There's been a deluge of World War II novels in the last few years, but Susan Meissner's The Last Year of the War has a different premise. Elise Sontag is a typical Iowa fourteen-year-old in 1943, until her father, a legal U.S. resident for almost two decades, is suddenly arrested on suspicion of being a Nazi sympathizer. The family is sent to an internment camp in Texas. The only thing that makes this camp bearable is meeting fellow internee Mariko Inoue, a Japanese American teen from Los Angeles. Then, the Sontag family is exchanged for American prisoners behind enemy lines in Germany, and Elise has to decide how the war will change her identity. (Release date is March 19.)

Murder Once Removed by S.C. Perkins is the winner of the Malice Domestic Best First Traditional Mystery Novel Competition. It's the enjoyable first mystery in the Ancestry Detective series. Texas genealogist Lucy Lancaster deals with murders in both the past and present. When an Austin billionaire announces on TV that a long-dead Texas senator might have been a murderer, he's using research Lucy worked on. But, Lucy isn't prepared for that old murder to lead to crimes and murder in the present day. (Release date is March 19.)

J.P. Pomare's debut psychological suspense novel is Call Me Evie. A seventeen-year-old struggles to remember the tragic night that changed her life forever. Evie and her Uncle Jim have just moved to an isolated cabin, far from their hometown of Melbourne. Evie isn't her real name. And Jim isn't really her uncle. He tells her she did something terrible back home, and he's hiding her to protect her. But, as fragments of her memory return, Evie starts to wonder if Jim is her savior or her captor. (Release date is March 5.)

Doug Brock from David Rosenfelt's Fade to Black is back in Black and Blue. Brock hasn't had it easy since he was shot in the line of duty as a New Jersey state police officer. He had amnesia, had to solve two murder cases, and he's slowing earning his way back in his girlfriend's trust because he doesn't remember their breakup. Now, one of his old cases has resurfaced, and he has to retrace steps he doesn't remember to solve the case. It actually became a cold case until another man is murdered in the same fashion. Now, as Doug investigates, he questions his own actions in the previous case. (Release date is March 26.)

I'm eager to read Eithne Shortall's American debut, Grace After Henry. First, it's set in Dublin. When the love of her life, Henry, is killed in a freak biking accident, Grace feels lost. They'd been together for five years. Now, she moves into their dream house, returns to work as a chef. But, she's always aware of the hole in her life. Then, his long lost twin brother knocks on her door. Andy just arrived in Ireland, and he's looking for answers. He looks like Henry, but he's not. "Grace isn't sure if she's learning to let go or becoming desperate to change on." (Release date is March 12.)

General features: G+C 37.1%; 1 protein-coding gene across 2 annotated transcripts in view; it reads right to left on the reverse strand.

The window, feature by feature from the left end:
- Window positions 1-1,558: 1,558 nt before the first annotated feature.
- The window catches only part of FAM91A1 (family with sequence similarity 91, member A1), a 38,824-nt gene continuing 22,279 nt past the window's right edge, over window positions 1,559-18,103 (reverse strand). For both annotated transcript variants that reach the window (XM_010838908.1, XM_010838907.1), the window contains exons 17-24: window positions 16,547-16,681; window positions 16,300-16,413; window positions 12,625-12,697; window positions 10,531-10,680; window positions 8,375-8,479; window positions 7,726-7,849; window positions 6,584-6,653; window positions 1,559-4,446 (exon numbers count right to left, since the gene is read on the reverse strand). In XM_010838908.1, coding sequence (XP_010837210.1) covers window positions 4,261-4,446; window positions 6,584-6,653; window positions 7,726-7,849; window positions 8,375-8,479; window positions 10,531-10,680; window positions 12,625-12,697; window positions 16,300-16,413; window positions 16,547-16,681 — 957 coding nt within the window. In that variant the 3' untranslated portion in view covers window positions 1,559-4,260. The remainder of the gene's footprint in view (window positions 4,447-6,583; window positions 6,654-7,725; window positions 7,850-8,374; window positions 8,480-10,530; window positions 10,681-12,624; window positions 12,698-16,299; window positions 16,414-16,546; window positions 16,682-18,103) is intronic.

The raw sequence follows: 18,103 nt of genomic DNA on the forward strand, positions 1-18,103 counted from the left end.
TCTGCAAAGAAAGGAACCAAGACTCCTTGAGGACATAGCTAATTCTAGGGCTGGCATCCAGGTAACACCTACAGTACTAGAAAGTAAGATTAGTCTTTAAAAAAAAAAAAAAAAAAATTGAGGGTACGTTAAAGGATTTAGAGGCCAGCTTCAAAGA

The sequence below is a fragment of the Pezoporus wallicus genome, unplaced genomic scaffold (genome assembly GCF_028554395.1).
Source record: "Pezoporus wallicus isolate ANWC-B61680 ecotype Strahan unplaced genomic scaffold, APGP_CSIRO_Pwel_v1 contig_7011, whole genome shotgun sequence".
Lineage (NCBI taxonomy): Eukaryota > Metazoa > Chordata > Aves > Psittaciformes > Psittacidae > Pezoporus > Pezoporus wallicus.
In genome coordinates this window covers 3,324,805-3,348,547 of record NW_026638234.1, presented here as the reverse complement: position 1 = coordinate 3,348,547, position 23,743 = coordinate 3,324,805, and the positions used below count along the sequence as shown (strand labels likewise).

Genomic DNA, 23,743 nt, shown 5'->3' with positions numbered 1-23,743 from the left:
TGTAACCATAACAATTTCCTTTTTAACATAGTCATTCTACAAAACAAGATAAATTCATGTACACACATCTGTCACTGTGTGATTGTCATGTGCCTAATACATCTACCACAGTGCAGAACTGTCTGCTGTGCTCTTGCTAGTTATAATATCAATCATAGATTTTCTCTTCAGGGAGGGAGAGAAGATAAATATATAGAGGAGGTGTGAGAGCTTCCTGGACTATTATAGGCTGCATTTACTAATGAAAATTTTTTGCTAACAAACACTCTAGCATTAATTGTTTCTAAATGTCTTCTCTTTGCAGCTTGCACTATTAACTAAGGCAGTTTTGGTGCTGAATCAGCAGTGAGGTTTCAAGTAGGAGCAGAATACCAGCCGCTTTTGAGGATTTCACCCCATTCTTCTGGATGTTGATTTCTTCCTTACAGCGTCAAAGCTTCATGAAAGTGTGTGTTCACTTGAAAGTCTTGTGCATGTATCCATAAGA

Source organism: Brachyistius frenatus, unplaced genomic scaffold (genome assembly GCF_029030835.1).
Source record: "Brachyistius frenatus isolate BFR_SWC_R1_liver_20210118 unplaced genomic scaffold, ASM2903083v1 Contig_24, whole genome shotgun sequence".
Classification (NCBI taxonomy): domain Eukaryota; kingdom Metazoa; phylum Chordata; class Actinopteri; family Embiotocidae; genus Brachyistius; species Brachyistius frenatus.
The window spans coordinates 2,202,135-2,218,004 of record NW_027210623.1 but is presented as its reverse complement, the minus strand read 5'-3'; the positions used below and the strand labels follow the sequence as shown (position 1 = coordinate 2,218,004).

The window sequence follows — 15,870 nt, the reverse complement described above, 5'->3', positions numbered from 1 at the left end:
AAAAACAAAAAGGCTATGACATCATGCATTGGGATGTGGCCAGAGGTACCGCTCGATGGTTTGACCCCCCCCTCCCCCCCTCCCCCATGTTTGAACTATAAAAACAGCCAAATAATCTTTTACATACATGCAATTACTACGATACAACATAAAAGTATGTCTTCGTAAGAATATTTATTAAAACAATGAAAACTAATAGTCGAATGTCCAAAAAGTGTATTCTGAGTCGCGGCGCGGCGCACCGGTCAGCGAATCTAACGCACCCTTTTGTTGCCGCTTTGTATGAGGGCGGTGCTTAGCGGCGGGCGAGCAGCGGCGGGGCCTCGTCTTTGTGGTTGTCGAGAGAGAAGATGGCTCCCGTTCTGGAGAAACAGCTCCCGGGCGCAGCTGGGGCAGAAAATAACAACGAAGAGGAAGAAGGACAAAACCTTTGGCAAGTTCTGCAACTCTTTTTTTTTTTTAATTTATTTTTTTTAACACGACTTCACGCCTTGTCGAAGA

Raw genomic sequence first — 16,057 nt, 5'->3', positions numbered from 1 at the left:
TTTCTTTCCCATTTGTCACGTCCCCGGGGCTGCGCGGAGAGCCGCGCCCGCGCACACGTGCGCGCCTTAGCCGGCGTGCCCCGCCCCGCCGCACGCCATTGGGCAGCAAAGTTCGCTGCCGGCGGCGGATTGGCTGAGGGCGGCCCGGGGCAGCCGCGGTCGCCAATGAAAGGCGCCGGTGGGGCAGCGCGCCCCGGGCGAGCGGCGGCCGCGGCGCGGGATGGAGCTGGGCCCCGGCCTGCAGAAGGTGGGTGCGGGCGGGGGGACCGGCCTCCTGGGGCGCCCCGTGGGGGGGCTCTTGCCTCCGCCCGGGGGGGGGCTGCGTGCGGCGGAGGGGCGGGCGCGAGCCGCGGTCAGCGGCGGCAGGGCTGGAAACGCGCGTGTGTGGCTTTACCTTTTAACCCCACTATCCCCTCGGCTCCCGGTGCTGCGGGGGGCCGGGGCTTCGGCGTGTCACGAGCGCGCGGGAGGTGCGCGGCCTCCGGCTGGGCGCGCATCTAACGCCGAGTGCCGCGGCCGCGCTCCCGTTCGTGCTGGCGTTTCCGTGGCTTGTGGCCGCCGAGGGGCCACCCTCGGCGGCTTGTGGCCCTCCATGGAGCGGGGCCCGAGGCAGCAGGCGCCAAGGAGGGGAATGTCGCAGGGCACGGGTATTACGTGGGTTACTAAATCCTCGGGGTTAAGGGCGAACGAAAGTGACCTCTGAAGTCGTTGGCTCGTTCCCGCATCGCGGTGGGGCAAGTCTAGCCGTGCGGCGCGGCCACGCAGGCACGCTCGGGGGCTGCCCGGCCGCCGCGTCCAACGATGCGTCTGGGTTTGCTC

Here's the list of other books that might appeal to you.

Rajeev Balasubramanyam - Professor Chandra Follows His Bliss (March 26)
Diane Les Becquets - The Last Woman in the Forest (March 5)
Jesse Blackadder - In the Blink of an Eye (March 19)
Kate Hope Day - If, Then (March 12)
David Downie - The Gardener of Eden (March 5)
Samantha Downing - My Lovely Wife (March 26)
Jenna Glass - The Women's War (March 5)
Peter Heller - The River (March 5)
Mira Jacob - Good Talk: A Memoir in Conversations (March 26)
Maria Kuznetsova - Oksana, Behave! (March 19)
T Kira Madden - Long Live the Tribe of Fatherless Girls (March 5)
Andrew Rannells - Too Much is Not Enough (March 12)
Taylor Jenkins Reid - Daisy Jones & The Six (March 5)
Dana Reinhardt - Tomorrow There Will Be Sun (March 12)
Maura Roosevelt - Baby of the Family (March 5)
Craig Russell - The Devil Aspect (March 5)


SandyG265 said...

Thanks. I was able to put the books by C.J. Box, Greg Iles and S. C. Perkins on hold at the library.

Kevin R. Tipple said...

Booth and Box BOTH have books???? Woohoo!!

(who thinks he is not a robot as robots never have colds. If they do, he would like to end this simulation right now)

Margie Bunting said...

The Andrew Rannells autobiography sounds like fun, and I'm interested in Grace After Henry as well. And I read everything by David Rosenfelt. Others on my March list: The Last Act by Brad Parks, A Dangerous Collaboration by Deanna Raybourn, Blood Oath by Linda Fairstein, Murder from Scratch by Leslie Karst, Cyanide with Christie by Katherine Bolger Hyde, Chronicles of a Radical Hag by Lorna Landvik, Cliff Hanger by Mary Feliz.

Lesa said...

You're welcome, Sandy!

Lesa said...

Yes! I'm sorry you don't have them right now, Kevin, to help you through that cold or simulation.

Lesa said...

I'm on hold at the library for the Lorna Landvik & Deanna Raybourn books, Margie. Looking forward to both of them!

Glen Davis said...

Really looking Forward to Mercy River. The Van Shaw series has become one of my favorites.

Clive Cussler's new book, Celtic Empire comes out on March 19!

Kathy Reel said...

I can't face the March lists yet. I posted my February one today, and I think it might take me the rest of the year just to get through it. Hahaha! Of course, it is always nice to keep abreast of the next month, too. Maybe I'll take a peek at mine later and make sure I have these great books you've mentioned here on mine.

Reine said...

Nice selection, Lesa!

Kevin R. Tipple said...

BOX book is listed in the system and I now have a hold on one. BOOTH is a no go at the library so far.

(Who is wasting away in BOOGERVILLE and would rather be in Margaritaville.....)

Lesa said...

Oh, good, Glen. I'm glad you like the Van Shaw series. We'll see what you think of Cussler.

I know, Kathy! Each month has tons of new books.

Thanks, Reine.

Kevin, I'm sorry about that lousy cold that got you. Hope you're feeling better.